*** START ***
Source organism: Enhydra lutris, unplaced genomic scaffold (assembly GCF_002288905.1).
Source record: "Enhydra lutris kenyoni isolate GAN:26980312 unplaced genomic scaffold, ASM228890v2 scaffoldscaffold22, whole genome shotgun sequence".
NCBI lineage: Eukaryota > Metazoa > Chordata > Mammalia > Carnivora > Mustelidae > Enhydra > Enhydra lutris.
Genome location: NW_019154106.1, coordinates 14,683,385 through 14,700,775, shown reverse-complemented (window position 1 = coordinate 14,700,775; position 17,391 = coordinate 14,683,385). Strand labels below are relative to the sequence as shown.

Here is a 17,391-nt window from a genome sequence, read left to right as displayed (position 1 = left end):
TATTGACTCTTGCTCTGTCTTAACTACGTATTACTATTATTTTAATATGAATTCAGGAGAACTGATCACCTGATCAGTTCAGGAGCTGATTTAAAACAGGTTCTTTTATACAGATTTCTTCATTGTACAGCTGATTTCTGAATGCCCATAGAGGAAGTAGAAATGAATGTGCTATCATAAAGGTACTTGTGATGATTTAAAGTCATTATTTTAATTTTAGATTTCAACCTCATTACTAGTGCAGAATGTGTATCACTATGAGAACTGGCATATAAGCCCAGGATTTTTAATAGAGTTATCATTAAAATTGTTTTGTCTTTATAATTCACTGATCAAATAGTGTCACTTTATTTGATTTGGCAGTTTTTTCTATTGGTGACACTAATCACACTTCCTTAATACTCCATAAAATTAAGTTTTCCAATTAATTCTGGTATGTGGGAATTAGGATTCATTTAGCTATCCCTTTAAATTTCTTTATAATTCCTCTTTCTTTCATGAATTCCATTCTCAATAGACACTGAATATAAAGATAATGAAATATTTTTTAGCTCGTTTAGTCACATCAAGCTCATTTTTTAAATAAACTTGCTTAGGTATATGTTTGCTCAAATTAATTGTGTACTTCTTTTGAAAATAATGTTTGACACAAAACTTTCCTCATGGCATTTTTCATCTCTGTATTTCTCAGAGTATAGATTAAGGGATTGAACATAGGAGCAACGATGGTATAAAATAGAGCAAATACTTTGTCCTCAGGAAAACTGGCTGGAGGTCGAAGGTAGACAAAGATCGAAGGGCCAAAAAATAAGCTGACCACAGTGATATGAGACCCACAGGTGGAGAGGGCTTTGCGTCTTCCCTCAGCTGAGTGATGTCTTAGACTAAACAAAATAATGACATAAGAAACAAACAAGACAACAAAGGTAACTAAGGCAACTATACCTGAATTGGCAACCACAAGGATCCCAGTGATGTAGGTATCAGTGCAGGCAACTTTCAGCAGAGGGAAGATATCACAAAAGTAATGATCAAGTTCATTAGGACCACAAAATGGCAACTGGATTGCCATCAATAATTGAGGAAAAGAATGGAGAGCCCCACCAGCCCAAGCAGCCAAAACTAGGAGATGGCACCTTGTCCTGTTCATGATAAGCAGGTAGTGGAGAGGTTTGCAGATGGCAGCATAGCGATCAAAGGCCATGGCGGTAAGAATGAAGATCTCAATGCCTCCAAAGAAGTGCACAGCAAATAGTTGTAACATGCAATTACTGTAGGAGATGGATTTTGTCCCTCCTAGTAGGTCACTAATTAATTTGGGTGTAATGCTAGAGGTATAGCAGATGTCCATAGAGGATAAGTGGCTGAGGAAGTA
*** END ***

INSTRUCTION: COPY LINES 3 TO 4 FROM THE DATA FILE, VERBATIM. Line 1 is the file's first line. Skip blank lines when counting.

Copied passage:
NCBI lineage: Eukaryota > Metazoa > Chordata > Mammalia > Carnivora > Mustelidae > Enhydra > Enhydra lutris.
Genome location: NW_019154106.1, coordinates 14,683,385 through 14,700,775, shown reverse-complemented (window position 1 = coordinate 14,700,775; position 17,391 = coordinate 14,683,385). Strand labels below are relative to the sequence as shown.